This project was the Northern Ireland 2019 winner for the category 'Low Carbon Project' at the Master Builder Awards. FMB Membership
This project was the Northern Ireland 2019 winner for the category 'Bathroom project' at the Master Builder Awards. FMB Membership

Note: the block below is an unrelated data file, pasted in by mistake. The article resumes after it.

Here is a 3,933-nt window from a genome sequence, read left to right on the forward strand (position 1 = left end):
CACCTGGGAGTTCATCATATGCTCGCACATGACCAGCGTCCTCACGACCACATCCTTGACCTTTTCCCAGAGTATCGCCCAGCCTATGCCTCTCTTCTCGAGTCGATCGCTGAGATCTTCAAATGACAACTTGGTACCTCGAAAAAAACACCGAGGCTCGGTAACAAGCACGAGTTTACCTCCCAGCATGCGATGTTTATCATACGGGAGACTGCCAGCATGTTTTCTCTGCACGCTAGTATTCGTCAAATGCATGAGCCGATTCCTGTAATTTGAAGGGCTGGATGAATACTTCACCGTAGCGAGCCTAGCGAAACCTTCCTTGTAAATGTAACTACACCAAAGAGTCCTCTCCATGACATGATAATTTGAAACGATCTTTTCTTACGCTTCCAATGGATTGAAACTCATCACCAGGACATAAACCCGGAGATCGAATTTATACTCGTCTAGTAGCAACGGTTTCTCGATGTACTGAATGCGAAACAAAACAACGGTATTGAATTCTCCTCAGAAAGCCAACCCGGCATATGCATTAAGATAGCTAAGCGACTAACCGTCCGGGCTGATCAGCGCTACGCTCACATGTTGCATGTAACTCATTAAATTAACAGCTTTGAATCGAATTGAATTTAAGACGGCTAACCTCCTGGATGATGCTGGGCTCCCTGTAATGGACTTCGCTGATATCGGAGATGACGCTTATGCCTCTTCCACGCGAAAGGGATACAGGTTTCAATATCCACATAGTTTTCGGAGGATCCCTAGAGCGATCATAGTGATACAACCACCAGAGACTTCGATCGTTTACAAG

Some years ago we embarked on a project to build a Passive House for a retired couple, who had been living in an old farm house at the time. The couple had contemplated renovating there old house, but after intensive planning this appeared to be too much work and too expensive. After visiting a Passive House we had previously designed the couple decided that was exactly what they wanted. During the construction of house we used our own timber frame design, which has since been accredited by the Passive House Institute in Germany as a certified Passive House component. The exterior of the building was finished in block and plaster, which we discovered is suitable for our weather conditions after been testing throughout the years. The interior of the house is completely moisture diffusible which, again, is most suited to our humid climate. Rather than focussing on additional insulation, we concentrated on thermal bridging and air tightness as this is a much better approach and more economically viable. The heating for the three-bedroom bungalow is provided by a condensing oil boiler and wood burning stove which also heats the house. The condensing boiler is a Grant Vortex condensing boiler with an average efficiency of 92%. The wood burning stove is a Stratford EB 9 stove with an efficiency of 67%, providing 4.5kW to the space and 7kW to the water/boiler. The bungalow has been designed to maximise solar gain, and as a result, intuitive heating controls each room accordingly and will only turn on when required. A mechanical recovery system provides a change of air every 2.5 hours, and it even includes an extract in the hot press to benefit from the moisture of slightly damp clothes. The MVHR that was used was by Vent-Axia Kinetic Plus B with a heat recovery of 91%, a humidity sensor and summer bypass. This approach is an integral aspect of meeting Passive House standards, and as a result, the annual heating bill for the retirement bungalow stands at just £70 or 45 gallons of oil for heating and hot water. For future projects our company would continue to be interested in designing to a Passive House Standard as we believe it is the way forward for building in the construction industry.
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